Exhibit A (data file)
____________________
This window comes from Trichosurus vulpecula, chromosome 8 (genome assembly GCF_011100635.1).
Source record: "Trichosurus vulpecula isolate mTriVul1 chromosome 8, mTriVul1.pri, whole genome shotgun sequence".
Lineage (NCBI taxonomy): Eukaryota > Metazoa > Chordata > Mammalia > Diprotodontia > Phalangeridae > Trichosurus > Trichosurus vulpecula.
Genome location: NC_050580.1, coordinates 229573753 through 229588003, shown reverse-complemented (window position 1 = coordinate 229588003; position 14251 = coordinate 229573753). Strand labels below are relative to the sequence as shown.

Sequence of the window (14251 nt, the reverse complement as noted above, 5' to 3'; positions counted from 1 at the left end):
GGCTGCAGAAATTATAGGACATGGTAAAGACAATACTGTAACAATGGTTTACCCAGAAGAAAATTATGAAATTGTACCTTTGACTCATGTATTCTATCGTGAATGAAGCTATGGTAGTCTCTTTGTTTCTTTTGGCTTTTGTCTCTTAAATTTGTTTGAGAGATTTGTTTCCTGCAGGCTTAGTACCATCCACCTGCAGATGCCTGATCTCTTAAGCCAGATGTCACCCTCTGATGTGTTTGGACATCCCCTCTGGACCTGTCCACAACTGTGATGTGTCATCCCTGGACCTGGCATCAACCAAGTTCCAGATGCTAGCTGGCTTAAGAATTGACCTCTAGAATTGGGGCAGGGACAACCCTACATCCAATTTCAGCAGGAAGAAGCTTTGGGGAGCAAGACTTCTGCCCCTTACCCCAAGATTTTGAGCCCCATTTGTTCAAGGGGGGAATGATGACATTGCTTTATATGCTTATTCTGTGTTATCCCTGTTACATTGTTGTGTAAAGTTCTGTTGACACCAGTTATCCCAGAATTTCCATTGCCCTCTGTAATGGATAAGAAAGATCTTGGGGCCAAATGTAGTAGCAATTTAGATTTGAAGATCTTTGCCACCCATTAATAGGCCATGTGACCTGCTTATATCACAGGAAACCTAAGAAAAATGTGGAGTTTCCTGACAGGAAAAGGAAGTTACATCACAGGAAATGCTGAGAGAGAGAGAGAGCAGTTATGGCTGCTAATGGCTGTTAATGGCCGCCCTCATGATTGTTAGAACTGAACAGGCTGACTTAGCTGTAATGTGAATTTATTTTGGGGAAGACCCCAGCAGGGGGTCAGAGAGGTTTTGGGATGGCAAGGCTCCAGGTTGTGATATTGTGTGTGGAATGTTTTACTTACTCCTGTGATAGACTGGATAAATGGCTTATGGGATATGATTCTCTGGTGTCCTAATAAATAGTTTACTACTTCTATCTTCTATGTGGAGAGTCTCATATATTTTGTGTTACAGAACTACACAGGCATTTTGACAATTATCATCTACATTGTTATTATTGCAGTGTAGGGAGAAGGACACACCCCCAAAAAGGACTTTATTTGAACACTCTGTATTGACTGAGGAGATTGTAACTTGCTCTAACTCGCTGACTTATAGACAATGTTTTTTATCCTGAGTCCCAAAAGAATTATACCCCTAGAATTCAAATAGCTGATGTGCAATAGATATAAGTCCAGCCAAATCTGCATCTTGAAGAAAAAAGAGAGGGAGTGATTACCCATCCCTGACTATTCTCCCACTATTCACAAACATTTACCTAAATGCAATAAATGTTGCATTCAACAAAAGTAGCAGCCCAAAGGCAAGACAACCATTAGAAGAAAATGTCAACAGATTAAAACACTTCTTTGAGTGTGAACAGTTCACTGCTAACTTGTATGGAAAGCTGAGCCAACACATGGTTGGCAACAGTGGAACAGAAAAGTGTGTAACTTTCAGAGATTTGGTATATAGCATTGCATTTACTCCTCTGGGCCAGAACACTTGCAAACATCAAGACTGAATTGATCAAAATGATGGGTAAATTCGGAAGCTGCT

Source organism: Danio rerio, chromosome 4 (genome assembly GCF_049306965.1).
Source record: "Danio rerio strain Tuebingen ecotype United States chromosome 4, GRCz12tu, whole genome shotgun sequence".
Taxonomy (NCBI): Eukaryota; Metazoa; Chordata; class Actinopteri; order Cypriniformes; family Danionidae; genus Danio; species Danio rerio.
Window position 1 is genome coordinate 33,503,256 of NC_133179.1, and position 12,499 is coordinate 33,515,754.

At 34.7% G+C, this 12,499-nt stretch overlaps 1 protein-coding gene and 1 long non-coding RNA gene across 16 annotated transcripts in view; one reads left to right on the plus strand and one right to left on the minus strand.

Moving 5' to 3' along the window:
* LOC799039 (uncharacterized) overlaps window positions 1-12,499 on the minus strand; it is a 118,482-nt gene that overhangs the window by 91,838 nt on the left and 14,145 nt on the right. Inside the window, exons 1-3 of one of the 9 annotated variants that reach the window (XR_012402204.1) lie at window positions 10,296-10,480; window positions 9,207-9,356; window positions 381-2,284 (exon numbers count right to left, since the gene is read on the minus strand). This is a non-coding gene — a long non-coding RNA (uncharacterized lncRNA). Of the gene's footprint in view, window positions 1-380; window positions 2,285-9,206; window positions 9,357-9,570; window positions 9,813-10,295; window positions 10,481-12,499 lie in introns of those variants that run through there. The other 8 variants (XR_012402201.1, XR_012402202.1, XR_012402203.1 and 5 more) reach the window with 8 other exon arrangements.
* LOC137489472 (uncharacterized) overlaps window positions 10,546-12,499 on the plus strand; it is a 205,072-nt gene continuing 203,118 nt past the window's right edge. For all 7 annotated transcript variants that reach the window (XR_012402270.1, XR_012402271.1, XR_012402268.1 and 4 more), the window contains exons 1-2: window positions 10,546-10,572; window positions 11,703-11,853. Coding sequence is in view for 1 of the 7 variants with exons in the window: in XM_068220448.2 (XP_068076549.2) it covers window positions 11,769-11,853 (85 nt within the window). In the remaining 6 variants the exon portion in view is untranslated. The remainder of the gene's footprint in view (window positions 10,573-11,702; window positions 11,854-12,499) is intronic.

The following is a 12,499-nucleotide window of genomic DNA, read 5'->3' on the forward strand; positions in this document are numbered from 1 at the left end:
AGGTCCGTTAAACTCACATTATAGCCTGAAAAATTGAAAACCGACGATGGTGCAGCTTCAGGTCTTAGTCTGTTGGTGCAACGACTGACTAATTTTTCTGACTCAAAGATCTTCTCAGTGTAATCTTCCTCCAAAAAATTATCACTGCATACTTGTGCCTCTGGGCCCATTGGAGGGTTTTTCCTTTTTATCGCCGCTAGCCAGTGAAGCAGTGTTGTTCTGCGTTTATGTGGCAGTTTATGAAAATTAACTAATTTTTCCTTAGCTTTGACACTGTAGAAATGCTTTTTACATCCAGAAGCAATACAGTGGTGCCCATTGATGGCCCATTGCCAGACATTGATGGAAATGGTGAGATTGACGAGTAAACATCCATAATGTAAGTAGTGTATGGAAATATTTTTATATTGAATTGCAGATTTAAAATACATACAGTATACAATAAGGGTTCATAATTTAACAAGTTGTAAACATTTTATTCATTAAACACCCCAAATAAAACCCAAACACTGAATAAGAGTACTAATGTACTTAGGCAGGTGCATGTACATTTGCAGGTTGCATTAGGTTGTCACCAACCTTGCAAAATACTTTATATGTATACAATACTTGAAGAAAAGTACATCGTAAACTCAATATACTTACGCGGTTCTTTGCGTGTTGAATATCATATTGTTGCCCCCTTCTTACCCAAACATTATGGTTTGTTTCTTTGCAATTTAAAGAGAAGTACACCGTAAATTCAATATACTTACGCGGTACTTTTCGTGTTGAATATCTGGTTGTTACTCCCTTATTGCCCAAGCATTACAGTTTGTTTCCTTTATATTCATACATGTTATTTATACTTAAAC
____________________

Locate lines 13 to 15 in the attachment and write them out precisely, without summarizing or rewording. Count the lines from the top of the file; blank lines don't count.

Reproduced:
* LOC799039 (uncharacterized) overlaps window positions 1-12,499 on the minus strand; it is a 118,482-nt gene that overhangs the window by 91,838 nt on the left and 14,145 nt on the right. Inside the window, exons 1-3 of one of the 9 annotated variants that reach the window (XR_012402204.1) lie at window positions 10,296-10,480; window positions 9,207-9,356; window positions 381-2,284 (exon numbers count right to left, since the gene is read on the minus strand). This is a non-coding gene — a long non-coding RNA (uncharacterized lncRNA). Of the gene's footprint in view, window positions 1-380; window positions 2,285-9,206; window positions 9,357-9,570; window positions 9,813-10,295; window positions 10,481-12,499 lie in introns of those variants that run through there. The other 8 variants (XR_012402201.1, XR_012402202.1, XR_012402203.1 and 5 more) reach the window with 8 other exon arrangements.
* LOC137489472 (uncharacterized) overlaps window positions 10,546-12,499 on the plus strand; it is a 205,072-nt gene continuing 203,118 nt past the window's right edge. For all 7 annotated transcript variants that reach the window (XR_012402270.1, XR_012402271.1, XR_012402268.1 and 4 more), the window contains exons 1-2: window positions 10,546-10,572; window positions 11,703-11,853. Coding sequence is in view for 1 of the 7 variants with exons in the window: in XM_068220448.2 (XP_068076549.2) it covers window positions 11,769-11,853 (85 nt within the window). In the remaining 6 variants the exon portion in view is untranslated. The remainder of the gene's footprint in view (window positions 10,573-11,702; window positions 11,854-12,499) is intronic.

The following is a 12,499-nucleotide window of genomic DNA, read 5'->3' on the forward strand; positions in this document are numbered from 1 at the left end: